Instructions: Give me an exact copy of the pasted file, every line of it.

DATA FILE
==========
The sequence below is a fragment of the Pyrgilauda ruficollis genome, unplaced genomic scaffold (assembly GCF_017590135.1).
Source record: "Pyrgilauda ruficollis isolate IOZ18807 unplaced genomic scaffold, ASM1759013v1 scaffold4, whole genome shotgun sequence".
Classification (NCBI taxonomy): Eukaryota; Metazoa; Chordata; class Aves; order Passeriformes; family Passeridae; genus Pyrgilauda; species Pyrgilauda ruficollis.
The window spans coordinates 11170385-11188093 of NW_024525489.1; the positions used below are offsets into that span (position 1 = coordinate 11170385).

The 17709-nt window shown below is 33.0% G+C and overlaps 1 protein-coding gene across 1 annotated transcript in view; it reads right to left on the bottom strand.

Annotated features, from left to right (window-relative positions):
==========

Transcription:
The sequence below is a fragment of the Pyrgilauda ruficollis genome, unplaced genomic scaffold (assembly GCF_017590135.1).
Source record: "Pyrgilauda ruficollis isolate IOZ18807 unplaced genomic scaffold, ASM1759013v1 scaffold4, whole genome shotgun sequence".
Classification (NCBI taxonomy): Eukaryota; Metazoa; Chordata; class Aves; order Passeriformes; family Passeridae; genus Pyrgilauda; species Pyrgilauda ruficollis.
The window spans coordinates 11170385-11188093 of NW_024525489.1; the positions used below are offsets into that span (position 1 = coordinate 11170385).

The 17709-nt window shown below is 33.0% G+C and overlaps 1 protein-coding gene across 1 annotated transcript in view; it reads right to left on the bottom strand.

Annotated features, from left to right (window-relative positions):